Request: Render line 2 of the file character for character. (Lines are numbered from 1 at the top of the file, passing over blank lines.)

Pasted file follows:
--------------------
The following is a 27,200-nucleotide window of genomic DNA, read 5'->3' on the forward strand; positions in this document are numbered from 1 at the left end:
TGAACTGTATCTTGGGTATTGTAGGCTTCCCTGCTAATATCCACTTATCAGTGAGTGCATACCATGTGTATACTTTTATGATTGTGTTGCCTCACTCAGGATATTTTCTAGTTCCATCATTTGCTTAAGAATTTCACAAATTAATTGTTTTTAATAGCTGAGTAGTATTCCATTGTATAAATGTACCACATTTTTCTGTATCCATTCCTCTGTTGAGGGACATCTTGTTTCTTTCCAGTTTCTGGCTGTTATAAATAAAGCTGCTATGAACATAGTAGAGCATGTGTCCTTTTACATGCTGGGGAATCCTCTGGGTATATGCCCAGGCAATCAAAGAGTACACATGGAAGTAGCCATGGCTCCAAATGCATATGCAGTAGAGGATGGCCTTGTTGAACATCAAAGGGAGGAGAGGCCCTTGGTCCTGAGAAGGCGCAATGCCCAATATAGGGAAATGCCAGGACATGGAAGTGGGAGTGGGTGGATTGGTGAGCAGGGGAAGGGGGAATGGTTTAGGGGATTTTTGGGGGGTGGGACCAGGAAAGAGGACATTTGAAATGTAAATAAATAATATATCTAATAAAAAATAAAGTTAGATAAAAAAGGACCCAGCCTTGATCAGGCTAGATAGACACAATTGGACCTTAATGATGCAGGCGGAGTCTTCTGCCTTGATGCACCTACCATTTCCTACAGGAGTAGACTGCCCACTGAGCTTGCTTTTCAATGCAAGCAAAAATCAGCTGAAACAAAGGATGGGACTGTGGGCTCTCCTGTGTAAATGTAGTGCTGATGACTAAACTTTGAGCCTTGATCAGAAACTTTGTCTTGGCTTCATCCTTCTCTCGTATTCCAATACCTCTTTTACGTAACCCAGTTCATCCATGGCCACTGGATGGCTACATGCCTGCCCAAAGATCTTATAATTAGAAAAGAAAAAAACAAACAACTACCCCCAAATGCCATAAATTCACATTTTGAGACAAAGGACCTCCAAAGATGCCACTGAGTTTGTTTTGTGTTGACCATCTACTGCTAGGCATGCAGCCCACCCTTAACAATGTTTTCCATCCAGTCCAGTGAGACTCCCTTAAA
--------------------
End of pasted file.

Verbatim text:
TGAACTGTATCTTGGGTATTGTAGGCTTCCCTGCTAATATCCACTTATCAGTGAGTGCATACCATGTGTATACTTTTATGATTGTGTTGCCTCACTCAGGATATTTTCTAGTTCCATCATTTGCTTAAGAATTTCACAAATTAATTGTTTTTAATAGCTGAGTAGTATTCCATTGTATAAATGTACCACATTTTTCTGTATCCATTCCTCTGTTGAGGGACATCTTGTTTCTTTCCAGTTTCTGGCTGTTATAAATAAAGCTGCTATGAACATAGTAGAGCATGTGTCCTTTTACATGCTGGGGAATCCTCTGGGTATATGCCCAGGCAATCAAAGAGTACACATGGAAGTAGCCATGGCTCCAAATGCATATGCAGTAGAGGATGGCCTTGTTGAACATCAAAGGGAGGAGAGGCCCTTGGTCCTGAGAAGGCGCAATGCCCAATATAGGGAAATGCCAGGACATGGAAGTGGGAGTGGGTGGATTGGTGAGCAGGGGAAGGGGGAATGGTTTAGGGGATTTTTGGGGGGTGGGACCAGGAAAGAGGACATTTGAAATGTAAATAAATAATATATCTAATAAAAAATAAAGTTAGATAAAAAAGGACCCAGCCTTGATCAGGCTAGATAGACACAATTGGACCTTAATGATGCAGGCGGAGTCTTCTGCCTTGATGCACCTACCATTTCCTACAGGAGTAGACTGCCCACTGAGCTTGCTTTTCAATGCAAGCAAAAATCAGCTGAAACAAAGGATGGGACTGTGGGCTCTCCTGTGTAAATGTAGTGCTGATGACTAAACTTTGAGCCTTGATCAGAAACTTTGTCTTGGCTTCATCCTTCTCTCGTATTCCAATACCTCTTTTACGTAACCCAGTTCATCCATGGCCACTGGATGGCTACATGCCTGCCCAAAGATCTTATAATTAGAAAAGAAAAAAACAAACAACTACCCCCAAATGCCATAAATTCACATTTTGAGACAAAGGACCTCCAAAGATGCCACTGAGTTTGTTTTGTGTTGACCATCTACTGCTAGGCATGCAGCCCACCCTTAACAATGTTTTCCATCCAGTCCAGTGAGACTCCCTTAAA